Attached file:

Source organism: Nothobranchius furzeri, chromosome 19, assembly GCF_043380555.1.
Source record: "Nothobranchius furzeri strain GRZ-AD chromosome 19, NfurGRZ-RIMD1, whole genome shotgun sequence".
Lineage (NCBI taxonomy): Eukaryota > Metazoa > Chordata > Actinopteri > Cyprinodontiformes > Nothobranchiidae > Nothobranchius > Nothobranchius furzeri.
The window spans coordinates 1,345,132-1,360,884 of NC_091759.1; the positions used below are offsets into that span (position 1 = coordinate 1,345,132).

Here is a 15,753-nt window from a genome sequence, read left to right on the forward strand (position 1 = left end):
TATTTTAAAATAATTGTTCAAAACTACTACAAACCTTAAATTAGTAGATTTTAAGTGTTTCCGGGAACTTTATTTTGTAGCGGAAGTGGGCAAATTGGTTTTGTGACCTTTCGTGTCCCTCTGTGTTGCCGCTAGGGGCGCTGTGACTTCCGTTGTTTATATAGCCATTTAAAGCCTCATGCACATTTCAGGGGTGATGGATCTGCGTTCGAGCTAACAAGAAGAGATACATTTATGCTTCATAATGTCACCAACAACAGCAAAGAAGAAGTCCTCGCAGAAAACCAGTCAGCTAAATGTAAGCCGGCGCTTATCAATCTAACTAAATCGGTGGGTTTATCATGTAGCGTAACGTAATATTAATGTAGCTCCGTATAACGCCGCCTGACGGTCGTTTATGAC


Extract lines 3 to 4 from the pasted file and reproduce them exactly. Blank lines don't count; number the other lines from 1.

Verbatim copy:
Lineage (NCBI taxonomy): Eukaryota > Metazoa > Chordata > Actinopteri > Cyprinodontiformes > Nothobranchiidae > Nothobranchius > Nothobranchius furzeri.
The window spans coordinates 1,345,132-1,360,884 of NC_091759.1; the positions used below are offsets into that span (position 1 = coordinate 1,345,132).